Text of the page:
The Schneider Trophy race of 7 September 1929 (The race was cancelled in 1928 owing to Jacques Schneider’s death) was just the right time and it was destined for the Supermarine S.6. Reginald Mitchell adopted the proven Supermarine S.5 with a new engine from Rolls Royce thus giving birth to the Supermarine S.6. Britain entered two S.6 at the race which was brought back on British grounds at Calshot Spit, one of the two Supermarine S.6 took the lead winning the trophy leaving the second place to the Italians with their entry, an M.52R. The last and final year of the race in 1931 which remained at Calshot Spit was just another victory for the Supermarine S.6 which was modified into the S.6B with another Rolls Royce engine installed. The competition was only between two Supermarine S.6Bs since the Italian entries were plagued with problems even taking the lives of its pilots on test flights from the very start, the momentous date was 13 September 1931, quite a coincidence for the day of the event and the year which were just opposites of two numbers (and further to think that the Schneider Trophy started in 1913). But instead of proving number 13 as an unlucky number, it proved lucky for the Supermarine S.6B to etch her name in history. Piloted by Flt. Lt. John Boothman, the winning S.6B (S1595) averaged 340.98 mph winning the race in 47 minutes also establishing a world record as the fastest airplane in the world at that period. The Supermarine S.6B exceeded the record further when on the 29th of September 1931, Flt. Lt. George Stainforth averaged 407.5 mph at five straight 1.9 mile trials over Southampton making the type of aircraft the first airplane to beat the 400 mph mark. As for Reginald Mitchell it was a design experience that was to assist in his future work on the configuration of aircraft that will influence the course of history, the Supermarine Spitfire.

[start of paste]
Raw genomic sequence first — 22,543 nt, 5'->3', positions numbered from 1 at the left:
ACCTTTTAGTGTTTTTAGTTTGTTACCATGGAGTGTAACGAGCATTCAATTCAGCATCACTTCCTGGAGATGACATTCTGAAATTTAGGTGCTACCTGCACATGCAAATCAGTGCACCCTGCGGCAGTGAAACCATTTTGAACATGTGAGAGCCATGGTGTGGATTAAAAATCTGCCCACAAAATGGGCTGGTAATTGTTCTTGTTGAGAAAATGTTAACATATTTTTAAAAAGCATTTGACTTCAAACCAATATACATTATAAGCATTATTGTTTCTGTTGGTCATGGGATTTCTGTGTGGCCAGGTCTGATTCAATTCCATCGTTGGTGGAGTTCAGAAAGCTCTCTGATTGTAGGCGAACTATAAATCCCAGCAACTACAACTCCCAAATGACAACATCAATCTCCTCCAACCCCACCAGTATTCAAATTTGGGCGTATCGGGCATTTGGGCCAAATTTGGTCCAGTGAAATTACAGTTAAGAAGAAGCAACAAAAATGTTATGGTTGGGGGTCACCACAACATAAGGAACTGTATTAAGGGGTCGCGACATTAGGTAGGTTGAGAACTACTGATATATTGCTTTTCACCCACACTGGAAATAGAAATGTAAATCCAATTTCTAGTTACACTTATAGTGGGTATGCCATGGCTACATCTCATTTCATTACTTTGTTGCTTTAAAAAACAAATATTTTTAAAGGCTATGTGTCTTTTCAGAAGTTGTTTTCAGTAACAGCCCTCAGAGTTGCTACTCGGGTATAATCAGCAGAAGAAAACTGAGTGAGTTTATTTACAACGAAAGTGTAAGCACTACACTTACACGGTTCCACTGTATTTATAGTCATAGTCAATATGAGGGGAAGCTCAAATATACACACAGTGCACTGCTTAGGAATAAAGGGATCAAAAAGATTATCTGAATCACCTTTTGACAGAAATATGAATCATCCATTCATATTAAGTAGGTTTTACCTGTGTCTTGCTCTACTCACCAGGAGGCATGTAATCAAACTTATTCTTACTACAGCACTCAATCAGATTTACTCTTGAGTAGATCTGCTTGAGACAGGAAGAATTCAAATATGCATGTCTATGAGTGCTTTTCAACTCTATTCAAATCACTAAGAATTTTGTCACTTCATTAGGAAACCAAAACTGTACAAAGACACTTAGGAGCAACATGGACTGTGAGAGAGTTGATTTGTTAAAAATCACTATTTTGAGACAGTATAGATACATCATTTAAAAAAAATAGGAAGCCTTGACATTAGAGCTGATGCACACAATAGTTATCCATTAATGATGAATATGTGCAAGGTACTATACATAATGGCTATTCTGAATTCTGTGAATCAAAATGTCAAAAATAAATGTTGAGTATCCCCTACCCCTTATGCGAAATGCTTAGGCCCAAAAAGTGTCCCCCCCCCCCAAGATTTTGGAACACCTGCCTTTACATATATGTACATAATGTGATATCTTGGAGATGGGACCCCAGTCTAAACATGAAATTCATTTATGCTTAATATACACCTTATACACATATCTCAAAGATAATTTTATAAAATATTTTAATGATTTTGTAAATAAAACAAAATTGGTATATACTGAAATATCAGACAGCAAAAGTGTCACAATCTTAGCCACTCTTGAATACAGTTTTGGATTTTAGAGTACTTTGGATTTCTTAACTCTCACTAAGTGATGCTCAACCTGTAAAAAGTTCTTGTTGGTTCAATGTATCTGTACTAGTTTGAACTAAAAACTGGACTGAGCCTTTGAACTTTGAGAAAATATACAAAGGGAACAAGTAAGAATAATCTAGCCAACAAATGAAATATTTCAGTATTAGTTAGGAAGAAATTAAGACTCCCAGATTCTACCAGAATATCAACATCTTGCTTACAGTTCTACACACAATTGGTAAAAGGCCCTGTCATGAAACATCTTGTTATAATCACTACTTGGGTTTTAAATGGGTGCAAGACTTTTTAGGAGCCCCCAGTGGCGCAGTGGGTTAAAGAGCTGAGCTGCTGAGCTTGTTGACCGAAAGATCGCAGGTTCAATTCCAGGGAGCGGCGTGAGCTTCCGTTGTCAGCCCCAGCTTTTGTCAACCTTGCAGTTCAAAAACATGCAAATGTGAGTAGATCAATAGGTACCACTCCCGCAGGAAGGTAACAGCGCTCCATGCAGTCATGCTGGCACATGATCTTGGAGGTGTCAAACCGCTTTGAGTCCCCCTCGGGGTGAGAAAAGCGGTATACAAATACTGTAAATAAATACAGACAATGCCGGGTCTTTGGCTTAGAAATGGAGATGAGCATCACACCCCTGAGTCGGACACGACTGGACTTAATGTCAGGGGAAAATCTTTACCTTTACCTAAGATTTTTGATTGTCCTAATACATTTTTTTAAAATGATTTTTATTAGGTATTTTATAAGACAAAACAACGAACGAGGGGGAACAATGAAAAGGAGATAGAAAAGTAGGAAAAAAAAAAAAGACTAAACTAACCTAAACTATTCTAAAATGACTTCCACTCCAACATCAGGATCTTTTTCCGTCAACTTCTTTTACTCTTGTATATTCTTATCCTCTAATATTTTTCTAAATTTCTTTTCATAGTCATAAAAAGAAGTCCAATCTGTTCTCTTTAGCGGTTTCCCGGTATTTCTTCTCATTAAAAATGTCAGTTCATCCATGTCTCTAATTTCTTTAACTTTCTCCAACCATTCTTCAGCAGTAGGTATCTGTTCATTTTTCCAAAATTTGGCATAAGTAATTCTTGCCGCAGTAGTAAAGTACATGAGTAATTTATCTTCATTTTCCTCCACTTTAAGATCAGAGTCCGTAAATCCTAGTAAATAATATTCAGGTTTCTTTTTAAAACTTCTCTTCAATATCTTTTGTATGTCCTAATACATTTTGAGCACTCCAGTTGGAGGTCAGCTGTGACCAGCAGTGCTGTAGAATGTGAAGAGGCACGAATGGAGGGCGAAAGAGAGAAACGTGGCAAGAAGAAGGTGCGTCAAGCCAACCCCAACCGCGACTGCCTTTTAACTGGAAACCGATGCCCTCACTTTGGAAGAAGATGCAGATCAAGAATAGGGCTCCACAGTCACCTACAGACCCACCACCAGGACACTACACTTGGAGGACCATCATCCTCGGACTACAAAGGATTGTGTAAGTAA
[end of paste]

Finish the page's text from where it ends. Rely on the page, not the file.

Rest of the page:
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Comments (10)

Quite interesting. Nice job. (Appreciate the reference material)

Thanks, James. I took a holiday from wikipedia, lol.

My favorite feature articles (Aircraft) from Will, thank you.

A really informative article Will. I had heard of this aircraft before Will, but knew very little about it. I hope that you had a safe and happy New Year.

Thanks Ron, Jerry. Yes I did had a safe and happy new year. I hope you all did as well.

Another great piece from yours. you must have spent much time here.

ha ha ha I was totally confused, With dial up the pictures often don't load and I misread the title - thought it was about submarines, I was confused when you mention aircraft, but should have realized I had it all wrong - of course you write more about air craft than underwater craft.. dumb me...

Thanks, Chan. That's the problem with the internet, Brenda. Sometimes it happens to my desktop and I suspect I have stored too much on the hard drive that the memory can't cope up. Anyway, my topic was about an amphibian plane so it's quite close to a submarine.

I made the same mistake and was expecting submarines. Who says you need to be able to read to be a writer lol

Interesting and insightful read. Thanks deep blue